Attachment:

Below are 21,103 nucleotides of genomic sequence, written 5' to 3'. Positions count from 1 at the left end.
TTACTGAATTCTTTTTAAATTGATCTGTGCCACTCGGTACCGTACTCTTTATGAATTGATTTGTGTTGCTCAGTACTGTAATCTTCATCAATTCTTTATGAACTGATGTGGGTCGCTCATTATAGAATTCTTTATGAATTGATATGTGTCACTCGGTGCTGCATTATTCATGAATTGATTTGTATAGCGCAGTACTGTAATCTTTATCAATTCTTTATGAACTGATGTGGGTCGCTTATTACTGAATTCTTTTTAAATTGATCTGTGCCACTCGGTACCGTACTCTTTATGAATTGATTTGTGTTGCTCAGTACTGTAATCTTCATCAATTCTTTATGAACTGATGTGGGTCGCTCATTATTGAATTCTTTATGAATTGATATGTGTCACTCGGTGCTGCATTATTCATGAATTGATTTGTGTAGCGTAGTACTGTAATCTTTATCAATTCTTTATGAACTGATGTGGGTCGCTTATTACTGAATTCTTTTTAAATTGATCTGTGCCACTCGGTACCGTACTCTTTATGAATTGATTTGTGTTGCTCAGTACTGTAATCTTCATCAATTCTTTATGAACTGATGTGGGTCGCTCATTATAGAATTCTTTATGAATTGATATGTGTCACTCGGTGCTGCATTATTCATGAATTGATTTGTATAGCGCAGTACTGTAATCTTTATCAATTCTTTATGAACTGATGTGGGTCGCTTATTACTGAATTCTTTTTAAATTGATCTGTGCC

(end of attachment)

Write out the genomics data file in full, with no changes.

Below are 21,103 nucleotides of genomic sequence, written 5' to 3'. Positions count from 1 at the left end.
TTACTGAATTCTTTTTAAATTGATCTGTGCCACTCGGTACCGTACTCTTTATGAATTGATTTGTGTTGCTCAGTACTGTAATCTTCATCAATTCTTTATGAACTGATGTGGGTCGCTCATTATAGAATTCTTTATGAATTGATATGTGTCACTCGGTGCTGCATTATTCATGAATTGATTTGTATAGCGCAGTACTGTAATCTTTATCAATTCTTTATGAACTGATGTGGGTCGCTTATTACTGAATTCTTTTTAAATTGATCTGTGCCACTCGGTACCGTACTCTTTATGAATTGATTTGTGTTGCTCAGTACTGTAATCTTCATCAATTCTTTATGAACTGATGTGGGTCGCTCATTATTGAATTCTTTATGAATTGATATGTGTCACTCGGTGCTGCATTATTCATGAATTGATTTGTGTAGCGTAGTACTGTAATCTTTATCAATTCTTTATGAACTGATGTGGGTCGCTTATTACTGAATTCTTTTTAAATTGATCTGTGCCACTCGGTACCGTACTCTTTATGAATTGATTTGTGTTGCTCAGTACTGTAATCTTCATCAATTCTTTATGAACTGATGTGGGTCGCTCATTATAGAATTCTTTATGAATTGATATGTGTCACTCGGTGCTGCATTATTCATGAATTGATTTGTATAGCGCAGTACTGTAATCTTTATCAATTCTTTATGAACTGATGTGGGTCGCTTATTACTGAATTCTTTTTAAATTGATCTGTGCC